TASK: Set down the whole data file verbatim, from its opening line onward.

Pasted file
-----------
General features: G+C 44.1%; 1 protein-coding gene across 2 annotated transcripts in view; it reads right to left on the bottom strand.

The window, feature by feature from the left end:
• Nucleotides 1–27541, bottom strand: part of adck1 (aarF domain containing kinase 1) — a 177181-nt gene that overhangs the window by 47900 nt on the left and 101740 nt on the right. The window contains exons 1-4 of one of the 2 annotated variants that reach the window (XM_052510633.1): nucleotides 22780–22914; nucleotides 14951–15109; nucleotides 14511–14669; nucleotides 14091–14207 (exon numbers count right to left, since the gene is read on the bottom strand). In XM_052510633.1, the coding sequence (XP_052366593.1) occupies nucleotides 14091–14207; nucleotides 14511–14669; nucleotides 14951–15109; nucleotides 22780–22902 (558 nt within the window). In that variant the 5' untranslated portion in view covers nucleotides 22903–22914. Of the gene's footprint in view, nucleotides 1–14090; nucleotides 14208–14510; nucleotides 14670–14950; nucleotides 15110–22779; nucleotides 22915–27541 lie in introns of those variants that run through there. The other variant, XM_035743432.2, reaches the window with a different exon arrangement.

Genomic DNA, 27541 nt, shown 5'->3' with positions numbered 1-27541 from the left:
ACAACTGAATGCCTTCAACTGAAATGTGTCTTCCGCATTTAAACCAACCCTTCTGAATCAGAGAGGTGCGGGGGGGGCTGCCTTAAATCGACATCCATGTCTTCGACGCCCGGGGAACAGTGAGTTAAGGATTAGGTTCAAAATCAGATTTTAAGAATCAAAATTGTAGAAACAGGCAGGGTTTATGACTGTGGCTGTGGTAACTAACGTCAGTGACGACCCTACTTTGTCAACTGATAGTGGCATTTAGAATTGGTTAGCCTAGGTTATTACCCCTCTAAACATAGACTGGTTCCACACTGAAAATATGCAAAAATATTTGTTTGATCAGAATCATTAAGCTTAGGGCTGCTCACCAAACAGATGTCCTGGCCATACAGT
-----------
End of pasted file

General features: G+C 44.1%; 1 protein-coding gene across 2 annotated transcripts in view; it reads right to left on the bottom strand.

The window, feature by feature from the left end:
• Nucleotides 1–27541, bottom strand: part of adck1 (aarF domain containing kinase 1) — a 177181-nt gene that overhangs the window by 47900 nt on the left and 101740 nt on the right. The window contains exons 1-4 of one of the 2 annotated variants that reach the window (XM_052510633.1): nucleotides 22780–22914; nucleotides 14951–15109; nucleotides 14511–14669; nucleotides 14091–14207 (exon numbers count right to left, since the gene is read on the bottom strand). In XM_052510633.1, the coding sequence (XP_052366593.1) occupies nucleotides 14091–14207; nucleotides 14511–14669; nucleotides 14951–15109; nucleotides 22780–22902 (558 nt within the window). In that variant the 5' untranslated portion in view covers nucleotides 22903–22914. Of the gene's footprint in view, nucleotides 1–14090; nucleotides 14208–14510; nucleotides 14670–14950; nucleotides 15110–22779; nucleotides 22915–27541 lie in introns of those variants that run through there. The other variant, XM_035743432.2, reaches the window with a different exon arrangement.

Genomic DNA, 27541 nt, shown 5'->3' with positions numbered 1-27541 from the left:
ACAACTGAATGCCTTCAACTGAAATGTGTCTTCCGCATTTAAACCAACCCTTCTGAATCAGAGAGGTGCGGGGGGGGCTGCCTTAAATCGACATCCATGTCTTCGACGCCCGGGGAACAGTGAGTTAAGGATTAGGTTCAAAATCAGATTTTAAGAATCAAAATTGTAGAAACAGGCAGGGTTTATGACTGTGGCTGTGGTAACTAACGTCAGTGACGACCCTACTTTGTCAACTGATAGTGGCATTTAGAATTGGTTAGCCTAGGTTATTACCCCTCTAAACATAGACTGGTTCCACACTGAAAATATGCAAAAATATTTGTTTGATCAGAATCATTAAGCTTAGGGCTGCTCACCAAACAGATGTCCTGGCCATACAGT